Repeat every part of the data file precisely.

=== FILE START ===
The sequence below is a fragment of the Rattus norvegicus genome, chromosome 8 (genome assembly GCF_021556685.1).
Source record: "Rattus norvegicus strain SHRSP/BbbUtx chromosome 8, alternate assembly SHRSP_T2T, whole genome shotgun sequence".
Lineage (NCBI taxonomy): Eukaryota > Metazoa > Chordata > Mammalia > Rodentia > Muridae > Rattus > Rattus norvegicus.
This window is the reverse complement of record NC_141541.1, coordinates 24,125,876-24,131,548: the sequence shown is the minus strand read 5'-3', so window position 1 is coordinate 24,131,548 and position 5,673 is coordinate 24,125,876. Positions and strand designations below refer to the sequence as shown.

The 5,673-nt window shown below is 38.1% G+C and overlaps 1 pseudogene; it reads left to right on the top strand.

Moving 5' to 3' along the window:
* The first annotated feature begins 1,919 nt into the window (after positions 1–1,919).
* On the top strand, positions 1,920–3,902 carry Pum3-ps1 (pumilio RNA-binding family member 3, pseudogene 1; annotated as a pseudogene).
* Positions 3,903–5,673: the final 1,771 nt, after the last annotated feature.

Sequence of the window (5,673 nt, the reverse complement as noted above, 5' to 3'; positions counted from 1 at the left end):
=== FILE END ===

The sequence below is a fragment of the Rattus norvegicus genome, chromosome 8 (genome assembly GCF_021556685.1).
Source record: "Rattus norvegicus strain SHRSP/BbbUtx chromosome 8, alternate assembly SHRSP_T2T, whole genome shotgun sequence".
Lineage (NCBI taxonomy): Eukaryota > Metazoa > Chordata > Mammalia > Rodentia > Muridae > Rattus > Rattus norvegicus.
This window is the reverse complement of record NC_141541.1, coordinates 24,125,876-24,131,548: the sequence shown is the minus strand read 5'-3', so window position 1 is coordinate 24,131,548 and position 5,673 is coordinate 24,125,876. Positions and strand designations below refer to the sequence as shown.

The 5,673-nt window shown below is 38.1% G+C and overlaps 1 pseudogene; it reads left to right on the top strand.

Moving 5' to 3' along the window:
* The first annotated feature begins 1,919 nt into the window (after positions 1–1,919).
* On the top strand, positions 1,920–3,902 carry Pum3-ps1 (pumilio RNA-binding family member 3, pseudogene 1; annotated as a pseudogene).
* Positions 3,903–5,673: the final 1,771 nt, after the last annotated feature.

Sequence of the window (5,673 nt, the reverse complement as noted above, 5' to 3'; positions counted from 1 at the left end):